Tennessee Battles for Top Billing in Internet Speeds

Hearing a dial-up computer tone today is a little like listening to the crackling sound of a phonograph from the early 20th century. It’s out of place and just a little creepy.

In Indiana, we’ve come a long way from the days of waiting for our computers to connect to the Internet. Some of the most rural areas now have access to broadband capabilities and advanced mobile services.

Much of that is due to the Telecom and Video Reform Act (HEA 1279) that the Indiana General Assembly passed and Gov. Mitch Daniels signed in 2006. The act deregulated the telecommunications industry and put Indiana on the map as a leader in expanding broadband services. The capabilities have also attracted investments from a number of entities.

Now, it looks like another quasi-Midwestern state is gaining attention in the world of broadband. Chattanooga’s city-owned electrical utility has started offering an Internet service that is among the fastest in the world.

The Chattanooga Electric Power Board’s new Fiber Optics network will provide a 1 gigabit-per-second Internet service. The utility said the service is more than 200 times faster than the average national download speed today.

At a cost of $350 a month, it’s also much more expensive than the typical residential plan. Harold DePriest, the Chattanooga Electric Power Board’s president and CEO, said residential customers don’t really need that fast a service, but businesses might.

He said the high-speed service won’t be costly for EPB to operate, yet it should put the Chattanooga community at the forefront of attracting businesses – possibly Internet providers – that can benefit from having it.

“Chattanooga represents the next frontier in communications technology, with limitless potential for new applications for education, entertainment, health care, industrial development, and more,” DePriest said in a statement.

The article goes on to quote Chattanooga Mayor Ron Littlefield saying the announcement has put the city “on the short list of progressive communities in the world.” A New York Times article says that only Hong Kong and a few other cities in the world offer such fast services and that Chattanooga will be the first in the United States to do so.

Fast, but not cheap. Would you pay $350 a month for this kind of capability?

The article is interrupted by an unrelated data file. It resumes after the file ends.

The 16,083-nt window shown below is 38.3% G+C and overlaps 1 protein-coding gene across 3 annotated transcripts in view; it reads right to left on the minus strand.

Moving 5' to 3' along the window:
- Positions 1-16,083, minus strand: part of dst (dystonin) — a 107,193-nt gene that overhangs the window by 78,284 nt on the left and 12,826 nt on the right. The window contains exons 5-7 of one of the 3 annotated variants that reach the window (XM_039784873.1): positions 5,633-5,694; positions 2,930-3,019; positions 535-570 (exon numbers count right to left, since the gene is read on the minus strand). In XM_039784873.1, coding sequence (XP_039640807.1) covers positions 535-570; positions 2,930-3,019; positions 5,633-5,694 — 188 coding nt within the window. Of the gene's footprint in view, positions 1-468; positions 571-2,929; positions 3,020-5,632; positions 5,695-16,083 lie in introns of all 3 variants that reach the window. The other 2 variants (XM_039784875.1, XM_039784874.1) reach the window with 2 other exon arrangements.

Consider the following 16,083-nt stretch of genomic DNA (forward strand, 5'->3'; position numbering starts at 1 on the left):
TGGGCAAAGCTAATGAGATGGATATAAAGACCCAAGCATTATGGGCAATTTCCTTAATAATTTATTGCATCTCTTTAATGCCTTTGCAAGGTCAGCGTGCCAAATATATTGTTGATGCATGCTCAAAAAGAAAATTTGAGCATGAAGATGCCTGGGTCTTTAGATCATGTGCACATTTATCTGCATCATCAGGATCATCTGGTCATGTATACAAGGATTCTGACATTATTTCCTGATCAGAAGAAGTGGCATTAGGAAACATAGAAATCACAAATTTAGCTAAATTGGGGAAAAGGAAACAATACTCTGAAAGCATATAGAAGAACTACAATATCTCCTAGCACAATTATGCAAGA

GOP Senators Tout Their Own Energy Plan

If you have been "capped and traded" to exhaustion by the climate change and energy proposal pushed by Democrat leaders and President Obama, there is another alternative to consider. While the Senate will debate cap and trade (or the national energy tax as termed by some) in the fall, the 40 Republicans in that chamber appear united in their own proposal.

Among the highlights:

  • Building 100 nuclear power plants in the next 20 years. Nearly all of the current 104 units came about in a similar time frame before the brakes were put on nuclear development 30 years ago
  • Options for states to drill for oil and natural gas off their coasts. States would get a guaranteed share of production revenue
  • Research and development for advanced batteries would help reach the goal of 50% of all cars and trucks being electric-powered within 20 years
  • Projects to spur research for carbon capture and storage, solar power, safely recycling nuclear waste, greener buildings and creating energy from fusion

Tennessee Sen. Lamar Alexander says the nuclear expansion will be the centerpiece of the plan. Senators are expected to tout the message "on the road in August" during recess, as well as utilize it (whether successful or not in the Senate) to try and gain seats in the 2010 congressional election.

Alexander says the senators’ plan seeks to control climate change "without the taxes and mandates" in the Democrats’ proposal. Nuclear power, he adds, does not emit heat-trapping greenhouse gas emissions, the primary target of the cap and trade program.